Posterior Tibial Tendon Dysfunction is diagnosed with careful clinical observation of the patient?s gait (walking), range of motion testing for the foot and ankle joints, and diagnostic imaging. People with flatfoot deformity walk with the heel angled outward, also called over-pronation. Although it is normal for the arch to impact the ground for shock absorption, people with PTTD have an arch that fully collapses to the ground and does not reform an arch during the entire gait period. After evaluating the ambulation pattern, the foot and ankle range of motion should be tested. Usually the affected foot will have decreased motion to the ankle joint and the hindfoot. Muscle strength may also be weaker as well. An easy test to perform for PTTD is the single heel raise where the patient is asked to raise up on the ball of his or her effected foot. A normal foot type can lift up on the toes without pain and the heel will invert slightly once the person has fully raised the heel up during the test. In early phases of PTTD the patient may be able to lift up the heel but the heel will not invert. An elongated or torn posterior tibial tendon, which is a mid to late finding of PTTD, will prohibit the patient from fully rising up on the heel and will cause intense pain to the arch. Finally diagnostic imaging, although used alone cannot diagnose PTTD, can provide additional information for an accurate diagnosis of flatfoot deformity. Xrays of the foot can show the practitioner important angular relationships of the hindfoot and forefoot which help diagnose flatfoot deformity. Most of the time, an MRI is not needed to diagnose PTTD but is a tool that should be considered in advanced cases of flatfoot deformity. If a partial tear of the posterior tibial tendon is of concern, then an MRI can show the anatomic location of the tear and the extensiveness of the injury.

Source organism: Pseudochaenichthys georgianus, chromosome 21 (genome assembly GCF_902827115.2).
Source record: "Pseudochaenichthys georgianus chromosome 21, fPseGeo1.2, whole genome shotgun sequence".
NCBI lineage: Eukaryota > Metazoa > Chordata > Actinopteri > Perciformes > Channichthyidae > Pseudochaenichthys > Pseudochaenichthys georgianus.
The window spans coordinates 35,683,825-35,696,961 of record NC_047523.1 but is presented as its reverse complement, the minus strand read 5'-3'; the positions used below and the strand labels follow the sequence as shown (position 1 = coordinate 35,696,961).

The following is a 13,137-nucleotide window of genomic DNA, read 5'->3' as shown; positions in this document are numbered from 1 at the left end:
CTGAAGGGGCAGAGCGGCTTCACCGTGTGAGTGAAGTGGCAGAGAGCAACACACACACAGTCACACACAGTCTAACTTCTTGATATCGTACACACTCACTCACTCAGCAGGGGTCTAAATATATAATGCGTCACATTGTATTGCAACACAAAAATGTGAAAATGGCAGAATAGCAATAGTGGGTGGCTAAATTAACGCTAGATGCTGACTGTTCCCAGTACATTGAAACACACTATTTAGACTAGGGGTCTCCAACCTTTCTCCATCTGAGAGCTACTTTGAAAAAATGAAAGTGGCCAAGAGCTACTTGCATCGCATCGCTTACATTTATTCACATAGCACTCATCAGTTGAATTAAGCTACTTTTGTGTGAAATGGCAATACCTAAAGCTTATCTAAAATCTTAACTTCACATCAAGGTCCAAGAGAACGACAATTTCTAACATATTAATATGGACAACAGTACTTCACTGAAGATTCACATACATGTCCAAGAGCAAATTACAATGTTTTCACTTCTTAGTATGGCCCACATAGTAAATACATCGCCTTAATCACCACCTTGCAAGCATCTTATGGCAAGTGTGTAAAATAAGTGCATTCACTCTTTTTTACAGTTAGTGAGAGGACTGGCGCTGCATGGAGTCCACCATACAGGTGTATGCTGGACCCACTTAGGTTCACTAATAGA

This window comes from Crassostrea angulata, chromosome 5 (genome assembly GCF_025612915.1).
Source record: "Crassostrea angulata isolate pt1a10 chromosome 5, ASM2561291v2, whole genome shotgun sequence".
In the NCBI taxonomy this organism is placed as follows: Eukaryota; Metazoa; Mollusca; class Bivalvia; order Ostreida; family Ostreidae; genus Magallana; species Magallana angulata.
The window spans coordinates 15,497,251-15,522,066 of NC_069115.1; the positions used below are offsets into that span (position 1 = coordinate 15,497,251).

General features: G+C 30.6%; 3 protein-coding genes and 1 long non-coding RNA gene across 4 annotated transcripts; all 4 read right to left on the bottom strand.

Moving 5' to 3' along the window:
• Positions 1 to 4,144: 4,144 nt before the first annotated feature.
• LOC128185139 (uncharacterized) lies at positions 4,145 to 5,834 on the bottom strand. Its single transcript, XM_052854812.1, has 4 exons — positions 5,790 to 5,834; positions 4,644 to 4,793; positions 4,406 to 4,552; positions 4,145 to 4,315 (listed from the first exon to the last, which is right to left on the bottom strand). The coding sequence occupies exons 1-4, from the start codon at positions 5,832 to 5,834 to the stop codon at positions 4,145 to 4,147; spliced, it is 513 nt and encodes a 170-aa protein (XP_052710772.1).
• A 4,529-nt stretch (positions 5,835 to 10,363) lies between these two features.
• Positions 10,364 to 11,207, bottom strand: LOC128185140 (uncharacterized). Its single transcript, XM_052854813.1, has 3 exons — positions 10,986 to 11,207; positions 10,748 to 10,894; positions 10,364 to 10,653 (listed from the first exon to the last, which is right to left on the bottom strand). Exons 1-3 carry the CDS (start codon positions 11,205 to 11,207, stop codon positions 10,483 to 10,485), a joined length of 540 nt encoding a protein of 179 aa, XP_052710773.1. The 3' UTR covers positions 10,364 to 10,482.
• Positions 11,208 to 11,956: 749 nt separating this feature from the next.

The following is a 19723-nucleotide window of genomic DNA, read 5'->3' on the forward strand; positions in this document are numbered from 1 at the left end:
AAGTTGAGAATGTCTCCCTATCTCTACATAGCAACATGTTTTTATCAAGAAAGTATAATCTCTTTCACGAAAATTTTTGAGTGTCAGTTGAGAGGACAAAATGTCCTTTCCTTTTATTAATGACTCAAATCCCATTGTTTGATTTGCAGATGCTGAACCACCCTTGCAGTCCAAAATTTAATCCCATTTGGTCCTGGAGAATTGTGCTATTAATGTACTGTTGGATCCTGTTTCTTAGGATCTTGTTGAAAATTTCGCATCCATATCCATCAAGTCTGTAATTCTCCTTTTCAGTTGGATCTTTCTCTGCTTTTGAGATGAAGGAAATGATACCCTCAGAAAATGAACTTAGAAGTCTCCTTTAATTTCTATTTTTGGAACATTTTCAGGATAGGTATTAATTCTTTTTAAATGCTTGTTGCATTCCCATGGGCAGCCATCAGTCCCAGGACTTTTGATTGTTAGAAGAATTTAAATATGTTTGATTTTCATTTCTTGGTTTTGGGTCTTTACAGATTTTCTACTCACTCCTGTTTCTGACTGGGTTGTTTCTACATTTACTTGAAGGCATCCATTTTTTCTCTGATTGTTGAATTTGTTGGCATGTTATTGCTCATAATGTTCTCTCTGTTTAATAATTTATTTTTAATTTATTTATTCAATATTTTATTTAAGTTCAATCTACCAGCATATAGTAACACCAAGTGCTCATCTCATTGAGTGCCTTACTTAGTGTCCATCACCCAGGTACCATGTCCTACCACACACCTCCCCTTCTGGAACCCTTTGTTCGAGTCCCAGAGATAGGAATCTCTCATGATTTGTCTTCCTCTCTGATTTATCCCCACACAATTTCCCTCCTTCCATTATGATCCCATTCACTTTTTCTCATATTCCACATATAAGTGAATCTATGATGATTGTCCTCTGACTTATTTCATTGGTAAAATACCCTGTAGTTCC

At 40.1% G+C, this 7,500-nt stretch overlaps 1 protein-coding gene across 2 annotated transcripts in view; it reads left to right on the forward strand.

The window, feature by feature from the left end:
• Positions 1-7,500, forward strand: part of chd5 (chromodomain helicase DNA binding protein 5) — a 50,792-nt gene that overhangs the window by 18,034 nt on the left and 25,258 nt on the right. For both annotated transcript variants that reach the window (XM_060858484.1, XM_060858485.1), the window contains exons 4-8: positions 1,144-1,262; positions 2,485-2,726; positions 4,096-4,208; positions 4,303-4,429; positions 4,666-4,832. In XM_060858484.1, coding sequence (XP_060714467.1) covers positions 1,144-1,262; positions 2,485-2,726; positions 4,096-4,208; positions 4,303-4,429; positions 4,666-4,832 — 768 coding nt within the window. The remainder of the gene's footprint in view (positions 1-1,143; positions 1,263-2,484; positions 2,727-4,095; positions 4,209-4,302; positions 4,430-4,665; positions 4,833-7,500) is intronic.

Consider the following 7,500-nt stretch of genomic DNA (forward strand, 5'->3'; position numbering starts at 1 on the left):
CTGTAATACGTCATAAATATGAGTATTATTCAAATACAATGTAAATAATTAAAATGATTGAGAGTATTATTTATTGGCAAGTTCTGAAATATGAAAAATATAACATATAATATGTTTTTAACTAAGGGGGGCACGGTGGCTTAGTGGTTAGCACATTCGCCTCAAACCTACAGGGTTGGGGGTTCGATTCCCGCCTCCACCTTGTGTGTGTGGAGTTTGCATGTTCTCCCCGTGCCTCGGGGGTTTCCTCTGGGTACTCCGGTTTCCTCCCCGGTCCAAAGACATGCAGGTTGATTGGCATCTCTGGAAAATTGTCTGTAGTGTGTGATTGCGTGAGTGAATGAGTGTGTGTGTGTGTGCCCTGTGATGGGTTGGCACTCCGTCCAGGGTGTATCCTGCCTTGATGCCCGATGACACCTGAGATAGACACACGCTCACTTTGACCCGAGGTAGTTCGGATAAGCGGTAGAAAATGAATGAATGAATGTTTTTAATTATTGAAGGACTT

Non surgical Treatment
Nonoperative therapy for posterior tibial tendon dysfunction has been shown to yield 67% good-to-excellent results in 49 patients with stage 2 and 3 deformities. A rigid UCBL orthosis with a medial forefoot post was used in nonobese patients with flexible heel deformities correctible to neutral and less than 10? of forefoot varus. A molded ankle foot orthosis was used in obese patients with fixed deformity and forefoot varus greater than 10?. Average length of orthotic use was 15 months. Four patients ultimately elected to have surgery. The authors concluded that orthotic management is successful in older low-demand patients and that surgical treatment can be reserved for those patients who fail nonoperative treatment.
If cast immobilization fails, surgery is the next alternative. Treatment goals include eliminating pain, halting deformity progression and improving mobility. Subtalar Arthroereisis, 15 minute outpatient procedure, may correct flexible flatfoot deformity (hyperpronation). The procedure involves placing an implant under the ankle joint (sinus tarsi) to prevent abnormal motion. Very little recovery time is required and it is completely reversible if necessary. Ask your Dallas foot doctor for more information about this exciting treatment possibility.